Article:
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Old 01-27-2018, 05:12 PM
SamuelA is offline
Join Date: Feb 2017
Posts: 3,903
Originally Posted by wolfpup View Post
The brain is "all computation" in the trivial sense of electrochemical signaling. No one disputes that the brain is a mechanistic physical device, but that has never been a question in any creditable field of study. In the actually interesting and formal meaning of computation in computer science and cognition, the essence of computation -- the essence of how computers interpret the world -- is that algorithms perform syntactic operations on abstract symbolic representations, and thereby computationally derive the semantics of how they understand the world.

One of the key questions in cognitive science, and specifically in the computational theory of mind (CTM), is the extent to which mental processes are, in fact, computational. There is strong evidence that some are, and also evidence that many are not or that we just don't know how to characterize them that way.
I'm going to give you another shot, here, because you're actually saying something interesting. I don't quite understand how what you are saying matters. Instead of just calling me stupid, let's just say for the sake of argument that I am stupid.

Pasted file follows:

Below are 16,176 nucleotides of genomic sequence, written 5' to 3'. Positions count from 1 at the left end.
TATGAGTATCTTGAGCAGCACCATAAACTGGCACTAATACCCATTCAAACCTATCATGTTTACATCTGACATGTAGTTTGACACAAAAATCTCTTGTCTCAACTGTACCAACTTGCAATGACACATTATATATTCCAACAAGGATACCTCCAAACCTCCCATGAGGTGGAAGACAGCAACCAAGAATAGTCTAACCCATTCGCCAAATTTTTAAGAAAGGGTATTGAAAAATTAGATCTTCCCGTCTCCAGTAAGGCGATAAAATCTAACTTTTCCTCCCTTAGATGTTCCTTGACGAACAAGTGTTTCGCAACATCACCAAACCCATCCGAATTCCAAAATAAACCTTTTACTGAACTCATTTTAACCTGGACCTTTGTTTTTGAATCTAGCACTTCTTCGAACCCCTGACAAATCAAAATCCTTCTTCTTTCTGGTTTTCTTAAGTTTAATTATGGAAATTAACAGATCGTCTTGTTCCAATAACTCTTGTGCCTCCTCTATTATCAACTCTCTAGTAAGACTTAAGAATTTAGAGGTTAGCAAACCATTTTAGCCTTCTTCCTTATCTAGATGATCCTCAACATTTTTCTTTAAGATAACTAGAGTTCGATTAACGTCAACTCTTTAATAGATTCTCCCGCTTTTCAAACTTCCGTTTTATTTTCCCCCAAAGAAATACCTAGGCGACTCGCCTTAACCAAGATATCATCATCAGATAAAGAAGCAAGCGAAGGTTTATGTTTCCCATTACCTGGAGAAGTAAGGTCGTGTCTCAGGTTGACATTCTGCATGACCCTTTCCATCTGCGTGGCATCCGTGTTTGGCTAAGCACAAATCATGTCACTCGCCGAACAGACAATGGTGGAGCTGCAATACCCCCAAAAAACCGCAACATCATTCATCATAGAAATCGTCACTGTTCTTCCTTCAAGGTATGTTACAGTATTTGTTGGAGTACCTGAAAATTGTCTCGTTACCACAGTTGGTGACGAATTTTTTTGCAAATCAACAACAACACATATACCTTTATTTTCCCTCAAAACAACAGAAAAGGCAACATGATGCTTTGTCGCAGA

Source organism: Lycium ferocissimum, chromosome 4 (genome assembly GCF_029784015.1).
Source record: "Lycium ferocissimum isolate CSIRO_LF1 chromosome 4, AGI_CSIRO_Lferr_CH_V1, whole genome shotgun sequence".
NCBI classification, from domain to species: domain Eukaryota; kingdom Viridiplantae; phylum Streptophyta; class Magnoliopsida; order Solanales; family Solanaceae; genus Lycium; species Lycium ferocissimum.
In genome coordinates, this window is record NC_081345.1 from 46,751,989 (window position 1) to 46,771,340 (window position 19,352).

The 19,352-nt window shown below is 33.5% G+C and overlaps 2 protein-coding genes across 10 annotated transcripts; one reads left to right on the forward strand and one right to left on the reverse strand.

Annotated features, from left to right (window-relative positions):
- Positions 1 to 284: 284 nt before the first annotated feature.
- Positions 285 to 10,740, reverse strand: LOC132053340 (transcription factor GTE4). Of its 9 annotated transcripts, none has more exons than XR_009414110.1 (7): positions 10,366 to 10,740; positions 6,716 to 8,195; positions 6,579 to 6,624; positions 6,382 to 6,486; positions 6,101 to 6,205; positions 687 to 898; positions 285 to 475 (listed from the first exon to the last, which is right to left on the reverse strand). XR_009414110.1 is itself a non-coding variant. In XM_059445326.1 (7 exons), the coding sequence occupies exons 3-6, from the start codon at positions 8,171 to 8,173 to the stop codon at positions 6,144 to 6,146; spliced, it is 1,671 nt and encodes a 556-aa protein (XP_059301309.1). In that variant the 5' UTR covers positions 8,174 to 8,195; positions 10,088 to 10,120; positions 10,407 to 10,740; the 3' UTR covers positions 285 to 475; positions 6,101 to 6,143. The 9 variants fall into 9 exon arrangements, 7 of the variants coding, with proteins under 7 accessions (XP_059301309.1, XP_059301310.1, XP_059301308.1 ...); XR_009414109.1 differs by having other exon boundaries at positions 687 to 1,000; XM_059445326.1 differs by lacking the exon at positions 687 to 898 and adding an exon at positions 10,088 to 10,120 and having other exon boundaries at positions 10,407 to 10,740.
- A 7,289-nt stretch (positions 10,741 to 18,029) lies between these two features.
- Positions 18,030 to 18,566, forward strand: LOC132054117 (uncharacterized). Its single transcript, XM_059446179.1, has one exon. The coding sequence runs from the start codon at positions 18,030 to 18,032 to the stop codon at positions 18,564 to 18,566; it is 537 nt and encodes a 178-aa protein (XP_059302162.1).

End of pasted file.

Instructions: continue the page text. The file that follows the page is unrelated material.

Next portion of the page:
If I've ripped open the guts of some machine and I don't really know how it works, but I find the wires come together into these little parts that I do understand, because all they seem to be doing is adding up and emitting pulses, how does what you are saying prevent me from making another copy of that machine if I tear one down and slavishly duplicate every connection?

Another really fascinating question is let's say I build a machine-learning classifier real quick. But it's one that doesn't start out with tagging. It just looks at camera images with a LIDAR overlay and starts to group contiguous objects together.

Say there are just 2 objects you ever show it, from different angles and distances.

At first the classifier might think there are hundreds of different objects, but let's say some really clever algorithm converges it back down to just 2 that are rotated at different angles.

So at the end of the process, you have this sequence of stages that goes from <input sensors> to [ X X ], where the outputs are [ 0 0 ] (neither present) [ 1 1] (both present) [ 1 0 ] (object A present) [ 0 1 ] (object B present).

I'm really curious how this machine, which we could actually build today, "counts" in your computational theory. Note that we don't have to build it as a python script, we could program separate computer chips to do each stage of processing and interconnect them physically, thus making it resemble a miniature version of the real visual cortex.